US Delays Tariffs For The Holiday Shopping
Shoppers carry bags of purchased merchandise at the King of Prussia Mall in King of Prussia, Pennsylvania, U.S., December 8, 2018. (Photo: REUTERS/Mark Makela)

The US is holding off on implementing tariffs on some Chinese imports which include laptops, cellphones, some toys, some particular clothing and footwear, video game consoles and computer monitors until December 15 so American consumers wouldn't get hit at Christmas.

On early Tuesday, China's trade negotiators Vice Premier Liu He and Commerce Minister Zhong Shan spoke on the phone with their US counterparts, Treasury Secretary Steven Mnuchin and Trade Representative Robert Lighthizer.

That phone call also aired the Chinese officials' "solemn protest" on the tariffs that will get implemented on September 1.

The United States Trade Representative (USTR) made the surprise announcement on the tariffs' hold off after this particular call.

With the growing worries on the global economic slowdown, this announcement was indeed good news.

It was on August 1 that Mr. Trump said that due to Beijing not buying more American agricultural products, a 10% tariff on $300bn Chinese goods would get implemented.

However, his Twitter feed on Tuesday gave a clue that China's not buying "big" from US farmers is about to change.

As expected, investors' share prices reflected the good news triggering a global economic growth after weeks of volatile trading.

Technology investors pushed an index of chip stocks up 2.8%.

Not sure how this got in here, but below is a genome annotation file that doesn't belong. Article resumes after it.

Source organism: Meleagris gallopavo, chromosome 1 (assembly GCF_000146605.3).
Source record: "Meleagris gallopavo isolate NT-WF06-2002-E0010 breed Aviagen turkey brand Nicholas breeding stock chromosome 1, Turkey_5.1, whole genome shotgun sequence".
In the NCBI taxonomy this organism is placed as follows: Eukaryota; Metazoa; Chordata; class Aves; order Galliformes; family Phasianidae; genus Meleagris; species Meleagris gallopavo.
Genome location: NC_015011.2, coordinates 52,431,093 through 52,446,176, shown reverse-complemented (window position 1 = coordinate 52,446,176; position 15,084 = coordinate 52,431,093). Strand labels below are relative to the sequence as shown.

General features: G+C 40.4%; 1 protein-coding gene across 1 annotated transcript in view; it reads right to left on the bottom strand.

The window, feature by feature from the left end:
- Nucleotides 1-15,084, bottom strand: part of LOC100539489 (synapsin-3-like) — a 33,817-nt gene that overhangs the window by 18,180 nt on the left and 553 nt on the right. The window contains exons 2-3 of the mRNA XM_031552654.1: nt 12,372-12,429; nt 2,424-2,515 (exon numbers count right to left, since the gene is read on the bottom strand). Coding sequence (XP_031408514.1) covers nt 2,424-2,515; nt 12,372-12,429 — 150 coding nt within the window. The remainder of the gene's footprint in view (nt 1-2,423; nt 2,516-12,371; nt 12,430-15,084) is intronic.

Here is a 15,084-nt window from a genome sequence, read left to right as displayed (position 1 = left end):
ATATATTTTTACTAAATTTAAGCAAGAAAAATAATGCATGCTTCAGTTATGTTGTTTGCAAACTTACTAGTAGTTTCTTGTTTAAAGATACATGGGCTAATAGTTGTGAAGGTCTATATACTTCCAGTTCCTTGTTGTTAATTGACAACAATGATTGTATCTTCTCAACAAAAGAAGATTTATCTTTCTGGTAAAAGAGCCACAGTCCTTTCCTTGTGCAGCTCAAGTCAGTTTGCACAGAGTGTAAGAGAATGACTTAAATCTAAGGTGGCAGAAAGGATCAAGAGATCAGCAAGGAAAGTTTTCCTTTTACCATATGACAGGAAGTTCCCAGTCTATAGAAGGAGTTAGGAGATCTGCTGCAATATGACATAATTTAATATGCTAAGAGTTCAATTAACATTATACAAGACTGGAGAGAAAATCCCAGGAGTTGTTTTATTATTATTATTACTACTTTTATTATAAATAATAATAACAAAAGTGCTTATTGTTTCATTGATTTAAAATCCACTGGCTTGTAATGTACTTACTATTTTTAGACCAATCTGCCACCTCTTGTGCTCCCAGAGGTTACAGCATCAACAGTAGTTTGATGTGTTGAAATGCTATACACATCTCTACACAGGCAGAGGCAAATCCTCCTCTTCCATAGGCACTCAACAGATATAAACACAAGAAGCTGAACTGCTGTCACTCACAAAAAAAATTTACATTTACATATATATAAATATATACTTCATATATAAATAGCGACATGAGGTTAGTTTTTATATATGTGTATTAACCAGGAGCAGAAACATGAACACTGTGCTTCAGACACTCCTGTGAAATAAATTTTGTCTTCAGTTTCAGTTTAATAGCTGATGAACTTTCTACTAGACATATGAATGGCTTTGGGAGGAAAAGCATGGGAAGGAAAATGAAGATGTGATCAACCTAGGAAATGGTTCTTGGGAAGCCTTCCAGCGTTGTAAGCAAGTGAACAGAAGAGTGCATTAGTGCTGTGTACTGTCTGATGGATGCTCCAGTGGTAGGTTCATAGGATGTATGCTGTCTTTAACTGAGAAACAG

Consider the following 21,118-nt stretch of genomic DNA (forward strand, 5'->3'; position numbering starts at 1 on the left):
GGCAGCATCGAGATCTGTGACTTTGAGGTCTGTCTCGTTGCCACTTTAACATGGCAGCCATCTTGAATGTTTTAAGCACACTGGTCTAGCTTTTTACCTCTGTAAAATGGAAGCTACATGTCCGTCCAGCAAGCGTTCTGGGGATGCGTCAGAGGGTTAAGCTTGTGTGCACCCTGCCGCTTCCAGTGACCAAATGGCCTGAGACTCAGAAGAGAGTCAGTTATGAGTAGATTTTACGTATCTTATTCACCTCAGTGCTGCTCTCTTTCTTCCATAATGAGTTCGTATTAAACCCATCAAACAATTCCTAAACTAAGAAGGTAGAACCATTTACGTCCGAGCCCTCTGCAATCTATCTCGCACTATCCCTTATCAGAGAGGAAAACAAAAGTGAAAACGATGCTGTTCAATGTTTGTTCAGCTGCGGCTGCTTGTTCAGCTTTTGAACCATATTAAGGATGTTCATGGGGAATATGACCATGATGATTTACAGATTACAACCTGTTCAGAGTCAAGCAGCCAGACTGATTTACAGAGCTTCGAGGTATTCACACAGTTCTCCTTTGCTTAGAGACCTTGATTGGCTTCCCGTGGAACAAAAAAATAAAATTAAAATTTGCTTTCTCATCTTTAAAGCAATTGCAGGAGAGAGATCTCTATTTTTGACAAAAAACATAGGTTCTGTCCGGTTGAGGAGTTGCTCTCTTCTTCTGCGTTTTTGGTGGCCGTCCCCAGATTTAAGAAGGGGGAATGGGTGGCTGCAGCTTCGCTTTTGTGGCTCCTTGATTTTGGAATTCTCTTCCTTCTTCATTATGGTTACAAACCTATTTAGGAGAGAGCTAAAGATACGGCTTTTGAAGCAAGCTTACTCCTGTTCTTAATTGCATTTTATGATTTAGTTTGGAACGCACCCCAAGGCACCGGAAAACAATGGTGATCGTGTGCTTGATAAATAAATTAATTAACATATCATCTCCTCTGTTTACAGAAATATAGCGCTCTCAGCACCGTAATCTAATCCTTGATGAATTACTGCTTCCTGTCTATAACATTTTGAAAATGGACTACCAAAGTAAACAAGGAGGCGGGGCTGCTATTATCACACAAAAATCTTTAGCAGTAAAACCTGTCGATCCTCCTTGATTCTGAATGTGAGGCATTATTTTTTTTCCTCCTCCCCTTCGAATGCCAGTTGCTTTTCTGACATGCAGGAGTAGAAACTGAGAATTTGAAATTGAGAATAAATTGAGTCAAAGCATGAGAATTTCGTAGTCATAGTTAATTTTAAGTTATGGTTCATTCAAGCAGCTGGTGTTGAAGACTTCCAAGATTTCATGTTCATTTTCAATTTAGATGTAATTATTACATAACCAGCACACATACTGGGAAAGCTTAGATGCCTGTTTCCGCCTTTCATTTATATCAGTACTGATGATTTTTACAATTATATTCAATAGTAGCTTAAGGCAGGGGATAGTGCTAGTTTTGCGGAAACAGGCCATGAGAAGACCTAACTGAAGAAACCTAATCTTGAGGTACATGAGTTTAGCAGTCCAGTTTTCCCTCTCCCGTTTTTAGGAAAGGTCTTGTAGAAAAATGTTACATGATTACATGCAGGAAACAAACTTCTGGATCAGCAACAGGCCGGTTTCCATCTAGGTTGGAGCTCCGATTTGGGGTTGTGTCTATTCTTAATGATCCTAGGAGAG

Retailers and industrial shares followed with General Electric going up 4.4%.

Dow Jones and S&P 500 ended at 1.4% ahead.

Nasdaq ended with a good 1.9% increase while Apple stocks rose at 4%.

The UK stocks also welcomed the good news with Glencore mining going up and ending at 2.3%.

However, analysts like Elena Duggar, associate managing director at the credit rating agency Moody's, said that the "seeming de-escalation" could "be a temporary reprieve."

The delay in tariffs also comes from the mounting pressure from businesses making clear that the current US administration's trade issues with China are hurting them.

The New York Times reported that the 10% tariff originally scheduled for September 1 will now be implemented on December 15 with a revamped list after having other Chinese products totally exempted.

Twenty-five types of products, including shipping containers, certain fish, religious literature, car seats, and cranes are going to get exempted from the tariff because of "health, safety, national security, and other factors."

Mr. Trump told reporters that the new tariffs will in no way hit Americans but "In case they might have an impact on people" they "delayed it so they won't be relevant" during the holiday shopping season.